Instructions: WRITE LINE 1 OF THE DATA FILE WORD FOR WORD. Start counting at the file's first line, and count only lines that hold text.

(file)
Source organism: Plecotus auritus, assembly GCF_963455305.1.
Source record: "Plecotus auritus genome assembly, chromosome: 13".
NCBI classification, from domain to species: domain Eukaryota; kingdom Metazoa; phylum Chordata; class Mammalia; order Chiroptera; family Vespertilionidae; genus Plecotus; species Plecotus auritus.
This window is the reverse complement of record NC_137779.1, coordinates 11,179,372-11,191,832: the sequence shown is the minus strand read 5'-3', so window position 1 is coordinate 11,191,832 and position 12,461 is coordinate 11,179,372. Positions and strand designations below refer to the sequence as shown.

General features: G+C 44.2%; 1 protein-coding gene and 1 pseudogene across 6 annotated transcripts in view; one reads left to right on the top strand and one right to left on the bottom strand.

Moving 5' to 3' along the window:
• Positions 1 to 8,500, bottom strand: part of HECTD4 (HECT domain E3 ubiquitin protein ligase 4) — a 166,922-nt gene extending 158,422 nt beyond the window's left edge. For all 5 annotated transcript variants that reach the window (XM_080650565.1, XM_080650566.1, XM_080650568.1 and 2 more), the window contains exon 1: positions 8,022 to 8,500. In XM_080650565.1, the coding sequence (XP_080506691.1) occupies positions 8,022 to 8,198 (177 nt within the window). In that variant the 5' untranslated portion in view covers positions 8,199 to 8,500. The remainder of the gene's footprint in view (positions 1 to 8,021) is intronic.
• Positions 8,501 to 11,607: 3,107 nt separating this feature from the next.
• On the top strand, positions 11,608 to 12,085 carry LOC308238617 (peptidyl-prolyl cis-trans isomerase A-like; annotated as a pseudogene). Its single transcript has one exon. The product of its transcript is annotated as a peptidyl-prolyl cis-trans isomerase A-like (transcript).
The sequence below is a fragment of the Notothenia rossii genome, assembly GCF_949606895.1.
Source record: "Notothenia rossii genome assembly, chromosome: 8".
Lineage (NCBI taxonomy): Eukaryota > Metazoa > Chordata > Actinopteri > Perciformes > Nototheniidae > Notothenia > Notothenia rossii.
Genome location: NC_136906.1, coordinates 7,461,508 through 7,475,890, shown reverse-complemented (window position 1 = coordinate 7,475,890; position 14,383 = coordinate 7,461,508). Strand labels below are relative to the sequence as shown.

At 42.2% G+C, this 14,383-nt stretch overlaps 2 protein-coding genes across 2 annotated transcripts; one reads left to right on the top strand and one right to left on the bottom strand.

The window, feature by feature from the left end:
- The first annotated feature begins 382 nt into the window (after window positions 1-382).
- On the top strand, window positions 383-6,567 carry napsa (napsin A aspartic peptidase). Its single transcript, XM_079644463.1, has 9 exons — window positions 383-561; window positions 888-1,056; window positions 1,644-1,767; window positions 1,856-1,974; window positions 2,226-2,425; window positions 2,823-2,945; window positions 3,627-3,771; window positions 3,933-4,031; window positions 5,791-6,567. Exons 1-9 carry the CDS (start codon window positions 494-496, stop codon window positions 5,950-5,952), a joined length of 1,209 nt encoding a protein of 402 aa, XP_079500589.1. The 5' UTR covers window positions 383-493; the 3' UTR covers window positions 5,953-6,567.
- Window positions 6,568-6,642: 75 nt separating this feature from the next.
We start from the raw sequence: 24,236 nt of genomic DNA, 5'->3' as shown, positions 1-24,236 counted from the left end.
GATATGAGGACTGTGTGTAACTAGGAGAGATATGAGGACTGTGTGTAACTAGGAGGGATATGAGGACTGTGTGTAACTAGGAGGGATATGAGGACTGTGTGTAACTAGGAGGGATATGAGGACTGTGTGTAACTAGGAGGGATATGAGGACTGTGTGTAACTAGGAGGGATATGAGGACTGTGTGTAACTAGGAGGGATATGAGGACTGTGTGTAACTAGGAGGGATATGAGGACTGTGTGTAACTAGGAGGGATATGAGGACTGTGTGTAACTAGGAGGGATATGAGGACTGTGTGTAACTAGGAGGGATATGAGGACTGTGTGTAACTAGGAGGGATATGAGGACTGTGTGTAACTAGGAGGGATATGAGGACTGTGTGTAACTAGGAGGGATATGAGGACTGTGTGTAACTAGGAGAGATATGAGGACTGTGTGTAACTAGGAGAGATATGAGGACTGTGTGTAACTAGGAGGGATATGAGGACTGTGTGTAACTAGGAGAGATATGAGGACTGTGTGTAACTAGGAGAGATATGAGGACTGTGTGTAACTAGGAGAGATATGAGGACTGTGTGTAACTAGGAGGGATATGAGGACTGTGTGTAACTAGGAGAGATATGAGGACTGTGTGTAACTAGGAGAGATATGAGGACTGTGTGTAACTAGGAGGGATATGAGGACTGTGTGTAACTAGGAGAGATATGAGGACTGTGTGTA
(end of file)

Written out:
Source organism: Plecotus auritus, assembly GCF_963455305.1.